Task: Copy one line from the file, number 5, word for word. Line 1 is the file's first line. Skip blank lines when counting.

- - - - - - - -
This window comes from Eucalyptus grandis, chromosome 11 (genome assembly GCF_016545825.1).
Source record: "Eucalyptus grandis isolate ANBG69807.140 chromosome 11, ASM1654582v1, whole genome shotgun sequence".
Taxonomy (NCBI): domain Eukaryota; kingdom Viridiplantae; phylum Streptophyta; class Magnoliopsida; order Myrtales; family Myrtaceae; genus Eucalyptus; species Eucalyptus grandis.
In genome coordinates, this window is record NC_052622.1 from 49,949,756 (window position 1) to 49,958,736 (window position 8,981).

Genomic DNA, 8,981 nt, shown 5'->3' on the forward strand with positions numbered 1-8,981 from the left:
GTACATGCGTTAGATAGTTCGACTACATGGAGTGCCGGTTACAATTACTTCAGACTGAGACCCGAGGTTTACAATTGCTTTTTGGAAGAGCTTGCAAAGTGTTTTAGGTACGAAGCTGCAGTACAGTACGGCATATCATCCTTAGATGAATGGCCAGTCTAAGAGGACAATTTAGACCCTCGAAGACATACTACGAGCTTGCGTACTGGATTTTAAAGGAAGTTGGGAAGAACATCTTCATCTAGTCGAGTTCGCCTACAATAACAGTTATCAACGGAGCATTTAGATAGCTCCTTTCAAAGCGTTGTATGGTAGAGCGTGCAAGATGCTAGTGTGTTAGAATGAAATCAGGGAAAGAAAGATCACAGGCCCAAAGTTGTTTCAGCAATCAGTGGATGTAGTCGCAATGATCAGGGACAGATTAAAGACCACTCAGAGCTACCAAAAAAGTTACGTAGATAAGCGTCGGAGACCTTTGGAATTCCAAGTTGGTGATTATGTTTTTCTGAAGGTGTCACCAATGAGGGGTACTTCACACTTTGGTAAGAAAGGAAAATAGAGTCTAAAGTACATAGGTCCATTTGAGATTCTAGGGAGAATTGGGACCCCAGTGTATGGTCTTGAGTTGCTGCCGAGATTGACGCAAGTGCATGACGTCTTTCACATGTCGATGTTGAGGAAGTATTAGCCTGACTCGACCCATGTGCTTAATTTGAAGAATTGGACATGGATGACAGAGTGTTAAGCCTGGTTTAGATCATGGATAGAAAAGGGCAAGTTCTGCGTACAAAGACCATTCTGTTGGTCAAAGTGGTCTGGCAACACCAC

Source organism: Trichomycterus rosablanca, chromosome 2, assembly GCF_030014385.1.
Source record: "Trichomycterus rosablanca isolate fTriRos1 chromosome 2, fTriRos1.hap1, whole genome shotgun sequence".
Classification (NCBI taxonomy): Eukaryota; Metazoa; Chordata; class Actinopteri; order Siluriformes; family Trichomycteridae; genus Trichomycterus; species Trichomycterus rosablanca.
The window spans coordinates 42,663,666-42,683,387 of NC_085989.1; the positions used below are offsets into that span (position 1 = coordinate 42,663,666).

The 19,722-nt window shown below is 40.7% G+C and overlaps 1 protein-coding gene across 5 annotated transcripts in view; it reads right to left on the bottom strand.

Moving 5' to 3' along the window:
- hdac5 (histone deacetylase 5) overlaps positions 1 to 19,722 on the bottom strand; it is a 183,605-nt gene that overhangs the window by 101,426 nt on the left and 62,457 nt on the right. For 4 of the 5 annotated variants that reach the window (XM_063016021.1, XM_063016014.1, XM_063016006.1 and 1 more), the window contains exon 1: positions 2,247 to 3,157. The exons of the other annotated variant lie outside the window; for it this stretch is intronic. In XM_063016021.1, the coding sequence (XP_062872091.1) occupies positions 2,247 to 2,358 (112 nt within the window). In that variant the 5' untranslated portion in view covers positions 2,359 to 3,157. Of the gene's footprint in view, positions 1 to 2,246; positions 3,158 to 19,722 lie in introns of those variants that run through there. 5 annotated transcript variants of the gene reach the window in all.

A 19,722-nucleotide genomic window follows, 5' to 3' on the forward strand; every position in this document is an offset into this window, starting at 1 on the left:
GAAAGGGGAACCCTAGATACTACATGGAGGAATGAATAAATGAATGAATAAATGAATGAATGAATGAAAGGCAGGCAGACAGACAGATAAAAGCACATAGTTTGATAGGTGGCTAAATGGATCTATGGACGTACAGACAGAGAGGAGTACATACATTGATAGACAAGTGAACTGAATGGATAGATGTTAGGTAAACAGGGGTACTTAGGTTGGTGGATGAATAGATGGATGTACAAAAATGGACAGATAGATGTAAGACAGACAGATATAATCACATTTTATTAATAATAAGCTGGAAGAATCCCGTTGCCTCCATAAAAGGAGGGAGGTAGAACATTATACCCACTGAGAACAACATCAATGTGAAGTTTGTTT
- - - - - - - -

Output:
Genomic DNA, 8,981 nt, shown 5'->3' on the forward strand with positions numbered 1-8,981 from the left: